The design was both simple and audacious: in each trial patients would be asked to supply a bone marrow biopsy for analysis by RNA profiling, which can examine the levels of each gene's mRNA. It sounds simple; in practice this would use a cutting edge technology (RNA profiling) notorious for sensitivity to sample processing. It would also be the first use of such technology in a prospective clinical trial; prior publications had either used archived samples or new samples from available patient populations. Protocols would have to be devised, staff trained at each clinical center in a multi-center trial.
The results can now be seen in Blood as Mulligan et al. You will need paid access to the journal to read the details, which most large academic libraries should have. Also, the sponsors of Blood (American Society of Hematologists) have some mechanism for patient access -- and eventually (I think it is 6 months) they make everything free. The data supplement and methods supplement are free.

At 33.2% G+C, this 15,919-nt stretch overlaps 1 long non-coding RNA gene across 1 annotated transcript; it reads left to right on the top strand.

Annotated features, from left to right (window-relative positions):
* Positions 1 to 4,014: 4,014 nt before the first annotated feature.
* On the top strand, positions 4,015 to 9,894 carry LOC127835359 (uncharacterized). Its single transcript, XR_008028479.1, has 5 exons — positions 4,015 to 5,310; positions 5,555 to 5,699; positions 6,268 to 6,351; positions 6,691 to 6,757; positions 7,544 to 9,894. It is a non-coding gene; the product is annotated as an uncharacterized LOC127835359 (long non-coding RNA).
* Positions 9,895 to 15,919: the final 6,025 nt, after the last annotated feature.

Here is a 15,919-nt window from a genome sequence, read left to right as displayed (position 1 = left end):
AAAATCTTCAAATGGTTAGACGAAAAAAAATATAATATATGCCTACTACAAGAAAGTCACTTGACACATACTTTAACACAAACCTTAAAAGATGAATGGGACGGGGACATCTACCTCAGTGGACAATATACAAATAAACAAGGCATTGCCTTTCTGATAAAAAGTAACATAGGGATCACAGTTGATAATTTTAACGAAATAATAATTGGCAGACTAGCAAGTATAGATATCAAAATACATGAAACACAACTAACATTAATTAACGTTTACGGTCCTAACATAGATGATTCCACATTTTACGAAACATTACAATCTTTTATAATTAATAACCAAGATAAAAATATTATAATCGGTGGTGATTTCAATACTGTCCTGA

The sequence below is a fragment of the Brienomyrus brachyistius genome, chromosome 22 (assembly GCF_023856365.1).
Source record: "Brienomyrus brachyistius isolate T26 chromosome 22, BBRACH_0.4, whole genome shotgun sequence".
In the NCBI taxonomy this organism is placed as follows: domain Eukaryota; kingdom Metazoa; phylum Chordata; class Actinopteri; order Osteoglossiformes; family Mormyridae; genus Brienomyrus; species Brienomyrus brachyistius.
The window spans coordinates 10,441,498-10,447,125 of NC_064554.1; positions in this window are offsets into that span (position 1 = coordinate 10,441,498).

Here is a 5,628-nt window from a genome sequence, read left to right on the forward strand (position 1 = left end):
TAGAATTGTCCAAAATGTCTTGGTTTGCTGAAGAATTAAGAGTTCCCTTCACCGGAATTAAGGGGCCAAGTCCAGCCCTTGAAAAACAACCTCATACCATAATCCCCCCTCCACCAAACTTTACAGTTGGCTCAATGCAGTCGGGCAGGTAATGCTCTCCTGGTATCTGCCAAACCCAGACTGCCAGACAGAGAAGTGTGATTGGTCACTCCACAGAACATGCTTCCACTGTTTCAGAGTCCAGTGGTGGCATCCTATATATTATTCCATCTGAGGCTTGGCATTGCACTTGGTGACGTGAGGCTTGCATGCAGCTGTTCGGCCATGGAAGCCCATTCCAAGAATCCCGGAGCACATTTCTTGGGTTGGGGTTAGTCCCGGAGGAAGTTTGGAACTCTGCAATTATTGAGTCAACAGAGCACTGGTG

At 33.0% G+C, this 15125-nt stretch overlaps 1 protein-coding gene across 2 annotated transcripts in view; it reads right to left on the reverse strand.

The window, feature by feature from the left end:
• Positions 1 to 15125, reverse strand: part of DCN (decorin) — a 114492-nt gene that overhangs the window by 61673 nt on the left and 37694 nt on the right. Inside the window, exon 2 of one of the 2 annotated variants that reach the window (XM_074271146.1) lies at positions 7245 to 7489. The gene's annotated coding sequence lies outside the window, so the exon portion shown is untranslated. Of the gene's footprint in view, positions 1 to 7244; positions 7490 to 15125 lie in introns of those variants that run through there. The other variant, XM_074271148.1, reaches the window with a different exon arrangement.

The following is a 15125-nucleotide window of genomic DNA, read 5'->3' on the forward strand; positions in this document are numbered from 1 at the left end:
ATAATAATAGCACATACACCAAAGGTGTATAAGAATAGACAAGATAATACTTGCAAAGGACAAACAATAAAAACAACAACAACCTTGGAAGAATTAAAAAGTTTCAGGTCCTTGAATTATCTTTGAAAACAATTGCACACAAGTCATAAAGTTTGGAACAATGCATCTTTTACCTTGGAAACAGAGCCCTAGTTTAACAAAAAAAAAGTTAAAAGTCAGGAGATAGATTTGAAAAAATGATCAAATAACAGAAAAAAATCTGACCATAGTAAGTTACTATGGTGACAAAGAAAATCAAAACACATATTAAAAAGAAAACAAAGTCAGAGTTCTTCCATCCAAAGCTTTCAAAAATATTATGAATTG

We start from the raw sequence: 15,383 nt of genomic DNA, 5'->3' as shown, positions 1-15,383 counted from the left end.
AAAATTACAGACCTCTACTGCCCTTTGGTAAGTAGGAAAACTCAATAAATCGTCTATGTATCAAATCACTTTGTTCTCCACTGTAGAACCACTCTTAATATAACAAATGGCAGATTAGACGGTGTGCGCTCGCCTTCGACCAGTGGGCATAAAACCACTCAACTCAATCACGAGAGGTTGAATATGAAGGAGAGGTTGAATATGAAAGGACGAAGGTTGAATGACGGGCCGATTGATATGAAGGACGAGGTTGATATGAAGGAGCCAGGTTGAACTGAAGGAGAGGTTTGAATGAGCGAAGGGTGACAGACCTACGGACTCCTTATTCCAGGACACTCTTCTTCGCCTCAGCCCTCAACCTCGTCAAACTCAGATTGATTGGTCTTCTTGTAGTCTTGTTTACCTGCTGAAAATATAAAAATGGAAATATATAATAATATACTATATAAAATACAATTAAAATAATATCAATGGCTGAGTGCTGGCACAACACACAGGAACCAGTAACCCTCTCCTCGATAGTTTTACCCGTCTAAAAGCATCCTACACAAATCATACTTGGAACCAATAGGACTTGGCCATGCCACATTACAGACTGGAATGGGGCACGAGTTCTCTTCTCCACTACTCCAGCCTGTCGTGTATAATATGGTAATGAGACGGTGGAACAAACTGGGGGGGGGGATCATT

Table 1 gives you some hint why few companies will be eager to invest in this kind of study again, as it details how many samples actually made it to the analysis. One can envision the path from trial to data ready to analyze as a pipeline of many steps, each of which is leaky. Patients must consent, the myleoma fraction purified, RNA captured, arrays analyzed and finally useful survival data obtained. Patient consent refusals (or later paperwork deficiencies), poor samples, patients lost to follow-up, etc. eat into the starting material. Even good clinical luck can be problematic: one of the key bortezomib trials was halted early because the drug was clearly working better than the control drug. This was great news for patients, who needed (and still need) more treatment options, and great news for the company, which could more quickly obtain approval to sell the drug. But it both deprived the personalized medicine study of anticipated patients and muddied the waters on many others. For example, samples had been obtained from control arm patients, but now many of these patients were crossing over to bortezomib and were no longer useful controls.